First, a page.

The pathways and outcomes of mycobacterial NHEJ depend on the structure of the broken DNA ends

Molecular Biology Program, Memorial Sloan-Kettering Cancer Center, New York, New York 10021, USA.
Genes & Development (Impact Factor: 10.8). 03/2008; 22(4):512-27. DOI: 10.1101/gad.1631908
Source: PubMed


Mycobacteria can repair DNA double-strand breaks (DSBs) via a nonhomologous end-joining (NHEJ) system that includes a dedicated DNA ligase (LigD) and the DNA end-binding protein Ku. Here we exploit an improved plasmid-based NHEJ assay and a collection of Mycobacterium smegmatis strains bearing deletions or mutations in Ku or the DNA ligases to interrogate the contributions of LigD's three catalytic activities (polymerase, ligase, and 3' phosphoesterase) and structural domains (POL, LIG, and PE) to the efficiency and molecular outcomes of NHEJ in vivo. By analyzing in parallel the repair of blunt, 5' overhang, and 3' overhang DSBs, we discovered a novel end-joining pathway specific to breaks with 3' overhangs that is Ku- and LigD-independent and perfectly faithful. This 3' overhang NHEJ pathway is independent of ligases B and C; we surmise that it relies on NAD(+)-dependent LigA, the essential replicative ligase. We find that efficient repair of blunt and 5' overhang DSBs depends stringently on Ku and the LigD POL domain, but not on the LigD polymerase activity, which mainly serves to promote NHEJ infidelity. The lack of an effect of PE-inactivating LigD mutations on NHEJ outcomes, especially the balance between deletions and insertions at blunt or 5' overhang breaks, argues against LigD being the catalyst of deletion formation. Ligase-inactivating LigD mutations (or deletion of the LIG domain) have a modest impact on the efficiency of blunt and 5' overhang DSB repair, because the strand sealing activity can be provided in trans by one of the other resident ATP-dependent ligases (likely LigC). Reliance on the backup ligase is accompanied by a drastic loss of fidelity during blunt end and 5' overhang DSB repair. We conclude that the mechanisms of mycobacterial NHEJ are many and the outcomes depend on the initial structures of the DSBs and the available ensemble of end-processing and end-sealing components, which are not limited to Ku and LigD.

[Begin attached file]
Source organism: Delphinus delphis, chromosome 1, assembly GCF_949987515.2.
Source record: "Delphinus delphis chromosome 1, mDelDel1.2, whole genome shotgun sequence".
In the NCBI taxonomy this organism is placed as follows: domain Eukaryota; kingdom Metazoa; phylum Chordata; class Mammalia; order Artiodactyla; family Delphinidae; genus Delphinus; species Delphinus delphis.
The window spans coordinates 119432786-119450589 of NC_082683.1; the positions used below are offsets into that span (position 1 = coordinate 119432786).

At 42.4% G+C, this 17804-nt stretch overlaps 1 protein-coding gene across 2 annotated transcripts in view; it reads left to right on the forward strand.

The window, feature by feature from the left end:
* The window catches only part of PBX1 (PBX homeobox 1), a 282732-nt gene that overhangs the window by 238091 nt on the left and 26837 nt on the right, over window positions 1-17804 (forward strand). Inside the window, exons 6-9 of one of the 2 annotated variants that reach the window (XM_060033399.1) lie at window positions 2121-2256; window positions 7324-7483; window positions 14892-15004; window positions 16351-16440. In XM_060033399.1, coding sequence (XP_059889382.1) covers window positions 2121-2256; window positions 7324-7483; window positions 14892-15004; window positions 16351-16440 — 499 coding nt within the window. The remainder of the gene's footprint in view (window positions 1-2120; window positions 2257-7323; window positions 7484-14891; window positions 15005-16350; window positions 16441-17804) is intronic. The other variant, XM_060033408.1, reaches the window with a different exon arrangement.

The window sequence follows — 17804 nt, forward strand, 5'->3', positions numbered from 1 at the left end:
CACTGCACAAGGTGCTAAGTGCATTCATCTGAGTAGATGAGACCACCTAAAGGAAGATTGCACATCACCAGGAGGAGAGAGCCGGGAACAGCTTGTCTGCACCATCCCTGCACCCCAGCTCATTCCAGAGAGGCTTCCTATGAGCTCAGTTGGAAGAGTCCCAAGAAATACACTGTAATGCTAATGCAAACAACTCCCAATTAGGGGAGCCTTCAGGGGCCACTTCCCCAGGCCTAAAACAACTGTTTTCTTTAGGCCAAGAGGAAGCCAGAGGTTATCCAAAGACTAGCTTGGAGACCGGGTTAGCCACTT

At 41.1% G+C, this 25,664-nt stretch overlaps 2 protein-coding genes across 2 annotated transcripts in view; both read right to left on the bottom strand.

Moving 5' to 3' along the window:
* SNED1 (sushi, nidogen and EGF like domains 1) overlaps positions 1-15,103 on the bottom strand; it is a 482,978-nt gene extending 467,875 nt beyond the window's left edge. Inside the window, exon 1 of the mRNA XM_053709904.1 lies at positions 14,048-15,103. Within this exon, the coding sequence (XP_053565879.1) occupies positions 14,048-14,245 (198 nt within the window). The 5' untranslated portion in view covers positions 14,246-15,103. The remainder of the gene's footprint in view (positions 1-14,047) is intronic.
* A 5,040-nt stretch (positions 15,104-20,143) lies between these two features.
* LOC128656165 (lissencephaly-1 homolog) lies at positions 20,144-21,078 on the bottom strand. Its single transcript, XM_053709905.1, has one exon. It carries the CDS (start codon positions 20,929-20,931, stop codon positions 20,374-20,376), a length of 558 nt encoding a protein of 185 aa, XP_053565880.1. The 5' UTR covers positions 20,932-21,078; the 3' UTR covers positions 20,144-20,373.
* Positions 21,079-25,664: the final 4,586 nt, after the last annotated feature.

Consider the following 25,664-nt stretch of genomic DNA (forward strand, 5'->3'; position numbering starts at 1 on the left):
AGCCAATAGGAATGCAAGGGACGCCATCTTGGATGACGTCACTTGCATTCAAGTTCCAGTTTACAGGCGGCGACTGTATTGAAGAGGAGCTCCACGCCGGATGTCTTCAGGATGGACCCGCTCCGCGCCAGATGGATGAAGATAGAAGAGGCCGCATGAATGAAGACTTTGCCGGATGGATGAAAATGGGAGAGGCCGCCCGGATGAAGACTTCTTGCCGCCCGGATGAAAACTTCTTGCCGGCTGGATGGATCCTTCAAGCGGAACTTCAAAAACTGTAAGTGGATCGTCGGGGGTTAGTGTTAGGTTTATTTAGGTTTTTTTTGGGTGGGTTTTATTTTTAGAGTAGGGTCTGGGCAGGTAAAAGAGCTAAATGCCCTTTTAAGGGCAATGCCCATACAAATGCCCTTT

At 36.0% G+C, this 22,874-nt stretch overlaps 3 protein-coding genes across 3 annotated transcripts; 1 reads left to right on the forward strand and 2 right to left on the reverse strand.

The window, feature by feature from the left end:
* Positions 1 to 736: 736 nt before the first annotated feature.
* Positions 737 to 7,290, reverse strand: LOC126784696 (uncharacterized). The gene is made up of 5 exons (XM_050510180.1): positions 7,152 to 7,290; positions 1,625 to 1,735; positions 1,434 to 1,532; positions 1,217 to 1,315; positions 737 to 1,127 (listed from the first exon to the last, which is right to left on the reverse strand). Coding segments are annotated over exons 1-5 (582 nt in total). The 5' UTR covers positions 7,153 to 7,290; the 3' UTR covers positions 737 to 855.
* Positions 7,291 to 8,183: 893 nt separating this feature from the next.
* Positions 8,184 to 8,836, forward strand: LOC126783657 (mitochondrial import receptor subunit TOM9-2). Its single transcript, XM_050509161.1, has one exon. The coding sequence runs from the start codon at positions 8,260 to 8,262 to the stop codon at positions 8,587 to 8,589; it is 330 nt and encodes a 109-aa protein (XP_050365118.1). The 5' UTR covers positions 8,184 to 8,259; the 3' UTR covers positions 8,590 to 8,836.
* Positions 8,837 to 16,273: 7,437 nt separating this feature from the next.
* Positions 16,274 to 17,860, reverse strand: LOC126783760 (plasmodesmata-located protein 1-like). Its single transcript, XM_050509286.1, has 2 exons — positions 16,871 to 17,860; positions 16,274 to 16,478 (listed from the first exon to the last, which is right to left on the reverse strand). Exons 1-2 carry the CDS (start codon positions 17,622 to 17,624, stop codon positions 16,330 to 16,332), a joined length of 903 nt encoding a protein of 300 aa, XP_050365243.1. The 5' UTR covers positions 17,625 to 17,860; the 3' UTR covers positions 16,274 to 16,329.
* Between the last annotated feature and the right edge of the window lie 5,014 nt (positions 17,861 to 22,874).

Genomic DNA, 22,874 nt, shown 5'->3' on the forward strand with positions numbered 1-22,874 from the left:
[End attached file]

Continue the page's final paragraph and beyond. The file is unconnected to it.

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    • "The resulting repair products exhibited deletions and were strikingly characterized by a strong dependence on short homologous sequences at the junctions [22]. Similar NHEJindependent end joining activities were also found in mycobacteria [24], Arabidopsis [25], Caenorhabditis elegans [26], Xenopus [27], chicken [28], as well as in rodent [29] [30] [31] [32] and human cells [32] [33] [34]. Furthermore, when analyzed, the junctions consistently exhibited a greater use of microhomology (MH), compared to NHEJ. "
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    ABSTRACT: To cope with DNA double strand break (DSB) genotoxicity, cells have evolved two main repair pathways: homologous recombination which uses homologous DNA sequences as repair templates, and non-homologous Ku-dependent end-joining involving direct sealing of DSB ends by DNA ligase IV (Lig4). During the last two decades a third player most commonly named alternative end-joining (A-EJ) has emerged, which is defined as any Ku- or Lig4-independent end-joining process. A-EJ increasingly appears as a highly error-prone bricolage on DSBs and despite expanding exploration, it still escapes full characterization. In the present review, we discuss the mechanism and regulation of A-EJ as well as its biological relevance under physiological and pathological situations, with a particular emphasis on chromosomal instability and cancer. Whether or not it is a genuine DSB repair pathway, A-EJ is emerging as an important cellular process and understanding A-EJ will certainly be a major challenge for the coming years.